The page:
It’s Day 2 of Watchtower Of Babel’s 25 Days Of Batman v Superman. Yesterday we kicked off this event with a ranked list of Batman’s big screen outings, and now it’s only natural to continue with a look at Superman’s films.
Just like Batman, most films in Superman’s franchise have been hit or miss, with movies ranging from nearly unwatchable to, dare I say, cinematic masterpiece. So let’s look at the best and worst the Last Son Of Krypton has to offer, all while keeping in mind that this is only one guy’s opinion.
After two great movies, and one not-so-great movie, Christopher Reeve‘s fourth outing as Superman is garbage. Too harsh? Absolutely not. I know many people who haven’t seen Superman IV: The Quest For Peace because of the bad reputation it gets, and if you haven’t actually seen this yet, there’s no way I can ever recommend this atrocity.
The plot? Superman sets out to rid the world of nuclear weapons, by saying he’s going to rid the world of nuclear weapons. Every country then proceeds to give him their bombs, and then yadda yadda yadda, Lex Luthor somehow creates this awful new villain called Nuclear Man using the bombs and a strand of Superman’s hair that was on display in a museum. It makes so little sense. In the end, Superman explains that all wars could be ended and we can have world peace, but only if we want it enough. That’s the best part.
If god-awful dialogue, terrible acting, boring “action,” poor special effects, nonsensical morals, a lot of plot holes, and a laughably bad villain is your kind of thing, then by all means watch this movie. If you’re a normal human being and you don’t care for these things, then avoid this. Don’t let your morbid curiosity get the best of you.
I may not be the biggest fan of the new Supergirl TV Series on CBS, but at least it’s better than the 1984 attempt at a feature length Supergirl film. Helen Slater was fine in the role, but the movie itself wasn’t good. The best I can say is that this movie isn’t broken like Superman IV, and it at least functions as a film. That being said, it’s very difficult to find enjoyment in the movie if you’re either a fan of film or at least a fan of comics.
This film has literally nothing to do with the mythology of Superman or his cousin Kara Zor-El/Linda Lee. The plot of this movie basically revolves around magical orbs and witches, and a bunch of other nonsense that was never established in this canon (it is technically in continuity with the Christopher Reeve films.)
This all wouldn’t be a problem if the things they did differently didn’t feel out of place in this world and do nothing to positively add to what was already established. In addition to this, the villain, a wicked witch named Selena, played by Faye Dunaway, has no clear motivation and is extremely underdeveloped. The effects are pretty bad (even for 1984), most of the acting is awful, and the plot makes very little sense. It’s better than Superman IV though, but that’s not saying much.
It’s pretty sad when you can look at a movie as bad as this and say, “you know, this is actually only the third worst movie in the franchise.” This here is the movie where everything went wrong. Just as the Batman franchise started declining with Batman Forever, Superman III marks the fall of the Superman franchise, and it took years for the franchise to get back on track.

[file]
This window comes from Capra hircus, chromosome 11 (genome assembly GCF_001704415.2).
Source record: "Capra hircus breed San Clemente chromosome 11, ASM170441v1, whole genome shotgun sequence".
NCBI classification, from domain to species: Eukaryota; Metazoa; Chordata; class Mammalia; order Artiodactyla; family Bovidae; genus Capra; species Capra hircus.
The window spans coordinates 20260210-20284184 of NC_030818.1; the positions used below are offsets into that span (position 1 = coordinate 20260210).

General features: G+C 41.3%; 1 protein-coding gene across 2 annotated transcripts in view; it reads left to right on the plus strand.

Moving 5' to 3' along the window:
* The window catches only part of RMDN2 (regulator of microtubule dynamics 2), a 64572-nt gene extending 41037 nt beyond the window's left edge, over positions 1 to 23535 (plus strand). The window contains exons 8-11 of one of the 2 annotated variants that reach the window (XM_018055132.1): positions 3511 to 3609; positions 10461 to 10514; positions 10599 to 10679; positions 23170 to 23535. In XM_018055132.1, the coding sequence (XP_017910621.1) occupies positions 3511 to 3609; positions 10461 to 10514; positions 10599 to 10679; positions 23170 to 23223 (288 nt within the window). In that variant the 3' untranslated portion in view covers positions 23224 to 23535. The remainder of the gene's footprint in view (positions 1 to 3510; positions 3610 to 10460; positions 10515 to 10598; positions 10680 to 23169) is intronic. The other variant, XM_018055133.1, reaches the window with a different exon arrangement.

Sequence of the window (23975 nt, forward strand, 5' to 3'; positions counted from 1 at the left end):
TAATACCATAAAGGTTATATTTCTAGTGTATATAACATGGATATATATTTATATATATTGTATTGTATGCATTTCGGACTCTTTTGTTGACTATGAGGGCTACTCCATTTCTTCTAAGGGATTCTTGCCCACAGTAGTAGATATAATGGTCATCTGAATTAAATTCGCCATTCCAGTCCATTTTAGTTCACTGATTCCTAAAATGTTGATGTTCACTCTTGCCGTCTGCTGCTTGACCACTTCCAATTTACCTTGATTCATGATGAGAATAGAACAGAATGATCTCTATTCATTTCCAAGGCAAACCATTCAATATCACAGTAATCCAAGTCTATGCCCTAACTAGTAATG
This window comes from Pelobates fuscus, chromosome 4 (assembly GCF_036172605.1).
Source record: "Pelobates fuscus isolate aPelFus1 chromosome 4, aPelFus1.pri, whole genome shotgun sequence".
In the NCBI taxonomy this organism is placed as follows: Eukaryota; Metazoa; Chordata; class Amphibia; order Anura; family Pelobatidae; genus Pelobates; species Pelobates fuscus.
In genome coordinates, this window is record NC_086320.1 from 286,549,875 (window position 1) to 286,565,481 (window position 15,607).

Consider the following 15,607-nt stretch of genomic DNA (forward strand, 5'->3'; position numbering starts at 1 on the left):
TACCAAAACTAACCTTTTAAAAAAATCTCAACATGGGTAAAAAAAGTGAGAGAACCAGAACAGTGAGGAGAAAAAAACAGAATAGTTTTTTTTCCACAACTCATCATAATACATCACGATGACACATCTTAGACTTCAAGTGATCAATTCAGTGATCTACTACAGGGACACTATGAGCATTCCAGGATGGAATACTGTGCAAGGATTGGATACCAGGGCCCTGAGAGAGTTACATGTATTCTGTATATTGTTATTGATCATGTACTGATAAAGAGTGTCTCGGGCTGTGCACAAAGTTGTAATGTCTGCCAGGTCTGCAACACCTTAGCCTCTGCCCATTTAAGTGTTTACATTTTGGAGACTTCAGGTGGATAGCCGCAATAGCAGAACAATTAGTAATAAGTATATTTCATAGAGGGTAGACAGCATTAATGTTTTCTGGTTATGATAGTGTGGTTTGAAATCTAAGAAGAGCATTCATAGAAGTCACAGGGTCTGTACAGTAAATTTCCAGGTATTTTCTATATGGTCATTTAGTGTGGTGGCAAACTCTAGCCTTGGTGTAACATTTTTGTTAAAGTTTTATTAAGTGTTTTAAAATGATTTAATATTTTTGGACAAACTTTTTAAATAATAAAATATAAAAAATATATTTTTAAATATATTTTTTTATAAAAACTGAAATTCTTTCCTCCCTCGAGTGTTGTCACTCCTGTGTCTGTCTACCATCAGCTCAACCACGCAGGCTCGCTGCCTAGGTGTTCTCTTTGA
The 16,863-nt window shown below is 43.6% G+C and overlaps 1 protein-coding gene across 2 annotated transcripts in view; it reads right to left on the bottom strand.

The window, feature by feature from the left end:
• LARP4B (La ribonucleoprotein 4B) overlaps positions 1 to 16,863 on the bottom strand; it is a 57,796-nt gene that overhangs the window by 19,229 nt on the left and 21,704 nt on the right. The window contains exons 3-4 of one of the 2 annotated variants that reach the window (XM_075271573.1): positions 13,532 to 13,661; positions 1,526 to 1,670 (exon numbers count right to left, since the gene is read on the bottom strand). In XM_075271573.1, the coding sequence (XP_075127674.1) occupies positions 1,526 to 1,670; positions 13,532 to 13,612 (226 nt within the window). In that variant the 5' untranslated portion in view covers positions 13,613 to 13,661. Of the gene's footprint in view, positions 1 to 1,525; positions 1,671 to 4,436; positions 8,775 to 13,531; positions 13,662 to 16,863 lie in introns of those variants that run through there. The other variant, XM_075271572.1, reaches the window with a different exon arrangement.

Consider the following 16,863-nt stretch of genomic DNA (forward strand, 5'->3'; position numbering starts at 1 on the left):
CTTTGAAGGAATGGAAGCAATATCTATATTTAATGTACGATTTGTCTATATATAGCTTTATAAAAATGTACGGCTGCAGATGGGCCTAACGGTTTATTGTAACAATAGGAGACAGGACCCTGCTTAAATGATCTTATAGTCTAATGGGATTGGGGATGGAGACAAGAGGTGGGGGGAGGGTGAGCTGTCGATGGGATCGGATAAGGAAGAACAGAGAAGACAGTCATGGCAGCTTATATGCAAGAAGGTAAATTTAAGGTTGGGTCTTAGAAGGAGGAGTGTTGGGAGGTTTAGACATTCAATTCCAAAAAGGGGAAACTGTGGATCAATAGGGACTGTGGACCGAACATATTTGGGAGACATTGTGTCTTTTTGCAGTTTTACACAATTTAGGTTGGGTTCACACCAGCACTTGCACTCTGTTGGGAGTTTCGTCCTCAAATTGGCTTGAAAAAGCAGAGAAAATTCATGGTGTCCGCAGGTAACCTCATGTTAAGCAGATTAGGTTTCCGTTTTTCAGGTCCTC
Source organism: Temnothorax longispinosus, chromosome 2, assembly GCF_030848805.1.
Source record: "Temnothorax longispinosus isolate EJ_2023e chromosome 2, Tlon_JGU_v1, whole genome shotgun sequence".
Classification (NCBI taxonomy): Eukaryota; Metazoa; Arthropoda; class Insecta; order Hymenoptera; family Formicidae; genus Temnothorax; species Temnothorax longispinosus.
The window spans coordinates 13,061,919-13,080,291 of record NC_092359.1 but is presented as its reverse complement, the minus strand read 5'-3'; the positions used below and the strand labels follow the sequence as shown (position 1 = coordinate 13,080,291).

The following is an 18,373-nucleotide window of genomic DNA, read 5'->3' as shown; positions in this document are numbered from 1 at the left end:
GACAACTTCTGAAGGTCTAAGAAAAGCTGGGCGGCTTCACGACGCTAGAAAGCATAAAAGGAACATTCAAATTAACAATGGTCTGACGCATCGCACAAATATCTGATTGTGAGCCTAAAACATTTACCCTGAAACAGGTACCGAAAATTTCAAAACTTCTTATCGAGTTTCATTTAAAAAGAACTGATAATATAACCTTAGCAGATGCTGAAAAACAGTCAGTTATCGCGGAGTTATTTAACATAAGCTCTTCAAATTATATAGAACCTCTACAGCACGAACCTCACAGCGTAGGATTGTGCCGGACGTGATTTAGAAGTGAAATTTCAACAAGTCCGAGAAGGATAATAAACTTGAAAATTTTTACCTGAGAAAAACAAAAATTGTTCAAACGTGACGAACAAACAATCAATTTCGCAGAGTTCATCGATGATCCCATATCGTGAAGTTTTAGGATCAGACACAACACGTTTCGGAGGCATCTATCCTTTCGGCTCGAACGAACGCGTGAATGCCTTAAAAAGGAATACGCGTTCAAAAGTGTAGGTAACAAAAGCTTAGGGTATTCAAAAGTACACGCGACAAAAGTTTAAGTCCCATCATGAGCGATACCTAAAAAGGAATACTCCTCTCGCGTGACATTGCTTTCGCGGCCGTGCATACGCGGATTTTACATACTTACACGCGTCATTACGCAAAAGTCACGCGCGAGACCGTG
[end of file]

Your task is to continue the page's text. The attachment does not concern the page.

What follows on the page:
The ridiculous plot of this movie is based around some weird Kryptonite variant that splits Superman into two: an evil tyrant and mild mannered Clark Kent. Instead of simply bringing back Gene Hackman as Lex Luthor, we’re introduced to new villainous characters, played by Richard Pryor and Robert Vaughn. None of these guys are compelling, and every scene involving them is painful to watch. They try to emulate Lex’s intentionally goofy scenes in the first two movies, but they fail miserably.
I want to say that this movie might not be that bad if it weren’t for a few changes, but really, this was doomed from the start. Once Richard Donner was completely wiped from this franchise with zero involvement, a new team was left crafting this movie, and the result is a much more childish tone with unnecessary slapstick humor that doesn’t fit the story, as well as rehashed plot points, bad dialogue, and embarrassing action.
The Brandon Routh starring Superman Returns has a lot of criticism directed its way, and to an extent I can agree with it. What you have to accept is that this is actually a pretty well made movie with complex emotional intensity and fantastic acting (Kevin Spacey stole the movie). This isn’t the kind of superhero movie you’re used to, if it can even be called a “superhero movie.” They may have succeeded in making a fine movie, but they sure didn’t make a good superhero movie.
The “action” in this movie consists mainly of Superman lifting heavy things. That is why its been given the reputation as being the superhero movie in which the hero doesn’t actually punch anyone. But as I mentioned earlier, this is actually a pretty good movie, regardless of the lack of action. It would have been a better standalone film if Bryan Singer separated this movie from the first two Christopher Reeve movies, even though he made the right call in ignoring the later films.